Welcome to the Knowledge Center
Understanding Life Insurance Beneficiaries
Having a life insurance policy means you’ll need to choose a beneficiary. It’s not always a simple decision, though, and you’ve probably got some questions about the whole process. That’s what we’re here for – to tell you everything there is to know about a life insurance beneficiary. So read on and make sure you make the right decision about who gets your life insurance death benefit.
What is a life insurance beneficiary?
A life insurance beneficiary is a person you choose to receive your death benefit if you pass away. They get a financial payout as a result of your death and are probably the reason you took out a policy in the first place.
Choosing your beneficiary shouldn’t be taken lightly; it’s not like deciding which scoop of ice cream you want at Baskin and Robins, though there are arguments to be made that you shouldn’t take that decision lightly either. But that’s a story for another time.
Even if you have someone in mind, you might not be able to name them as the beneficiary. State laws and policy rules can dictate or restrict your preferred choice. Therefore, you should study the Ts and Cs in your life insurance policy to see if there are any stipulations over who becomes your beneficiary.
Who can be a beneficiary?
Pretty much anyone can be a beneficiary, including minors in some states, such as your children. Organizations and trusts may also act as a beneficiary, though this is less common. If you’re looking for the full list, these are all the people and organizations that can be your life insurance beneficiary:
- A person
- Your children
- Your estate
- A trust
- A legal entity, such as your company
- Charitable organizations
The most popular type of beneficiary is a spouse, with 59% of those holding a life insurance policy naming their partner as the sole benefactor.
Should I always choose my spouse?
Certainly not, especially if you don’t have one. While the majority of policyholders name their spouse, you should pick the person who you want to be financially stable in the event of your death.
Life insurance beneficiaries are completely separate from those named in your will, so you could still technically name your spouse in the will but use someone else as the life insurance beneficiary. It really is up to you. Just make sure that you leave the death benefit to someone (or something) that’s important to you and will benefit from the money paid out to them.
What is a contingent beneficiary?
When you choose a life insurance beneficiary, it’s possible to select a primary and contingent option.
- Primary – this is the first person who receives the death benefit if you pass away
- Contingent – also known as secondary beneficiaries, the contingent gets the death benefit if the primary option dies before you do.
You can even name a final life insurance beneficiary. This is someone who receives the death benefit if the primary and contingent both die before you.
Tips for choosing a life insurance beneficiary
Think about the purpose of the policy
Many people go for a permanent policy so they can build wealth while they’re still alive, with the death benefit acting as a handy bonus. Others opt for a policy with the sole idea of protecting their loved ones and nothing else. Before you decide on the beneficiary, ask yourself why you’re getting coverage.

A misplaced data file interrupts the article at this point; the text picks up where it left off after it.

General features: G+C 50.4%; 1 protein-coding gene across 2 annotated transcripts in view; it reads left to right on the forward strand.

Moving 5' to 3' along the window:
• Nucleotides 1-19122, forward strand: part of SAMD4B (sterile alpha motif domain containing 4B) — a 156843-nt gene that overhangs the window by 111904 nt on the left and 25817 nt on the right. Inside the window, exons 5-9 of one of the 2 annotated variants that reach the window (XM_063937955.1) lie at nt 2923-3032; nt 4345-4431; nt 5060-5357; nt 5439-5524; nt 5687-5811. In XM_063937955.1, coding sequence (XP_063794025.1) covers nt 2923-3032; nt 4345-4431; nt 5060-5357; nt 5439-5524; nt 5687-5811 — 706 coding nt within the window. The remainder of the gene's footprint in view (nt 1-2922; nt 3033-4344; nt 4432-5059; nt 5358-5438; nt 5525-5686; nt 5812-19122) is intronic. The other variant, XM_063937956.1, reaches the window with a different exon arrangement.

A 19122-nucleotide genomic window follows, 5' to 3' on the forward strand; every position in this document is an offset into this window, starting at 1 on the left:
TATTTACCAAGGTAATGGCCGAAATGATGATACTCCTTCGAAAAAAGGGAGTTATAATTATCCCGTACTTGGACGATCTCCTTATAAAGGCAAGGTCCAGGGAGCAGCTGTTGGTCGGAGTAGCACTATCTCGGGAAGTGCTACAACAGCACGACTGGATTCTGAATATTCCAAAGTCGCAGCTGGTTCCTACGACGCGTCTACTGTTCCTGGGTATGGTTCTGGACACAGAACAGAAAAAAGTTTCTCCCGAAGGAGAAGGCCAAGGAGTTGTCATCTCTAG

Know the options on the table
Again, understanding who you can name will help make the decision easier. Explore any specific rules around a policy and naming a beneficiary, and ensure that you have all the info to hand before making a decision.
Don’t disqualify beneficiaries by accident
The Social Security Administration states that a person who is aged, blind, or disabled and receives Supplemental Security Income (SSI) could have their benefits reduced or suspended if any form of inheritance increases their income. So if you’re thinking of using a beneficiary who uses these benefits, make sure that you understand all the stipulations first.
Can I change my beneficiary?
The process isn’t too taxing should, for any reason, you wish to change your beneficiary. You’ll need to request a beneficiary change form from the life insurance provider and fill in details about the new beneficiary. The only circumstance where you wouldn’t be unable to change the beneficiary is if you’re declared legally incompetent.
How does a beneficiary claim life insurance?
By making sure the hairdryer accidentally falls in the bath while you’re in it. We jest. We jest. Obviously, the last thing those your loved ones want is to see something terrible happen to you. But should you pass away, the beneficiary will need the following to make a claim:
- Your death certificate
- A copy of the life insurance policy
- A claim form from the insurer
- Death certificate for the primary beneficiary
It’s really important that your beneficiary has a copy of your life insurance policy along with the insurer’s contact details. You might also decide to grant them access to your life insurance account if it’s accessible online or a record of your premium payments. Doing so reduced the chances of a dispute between the insurer and beneficiary.
What happens if I don’t choose a beneficiary?
Should you decide against choosing a life insurance beneficiary, the insurer usually issues the death benefit to your estate. There may also be a scenario where they give your death benefit to a specific order outlined in the policy.
In conclusion: Choosing a life insurance beneficiary
Having a life insurance beneficiary is important for making sure that the right person receives your death benefit if you pass away. That’s why you should take your time and select someone who you want to see get financial assistance if you die. Do that, and you and your beneficiary can both feel confident that everyone is looked after if the worst happens and there are no questions about who receives the payout.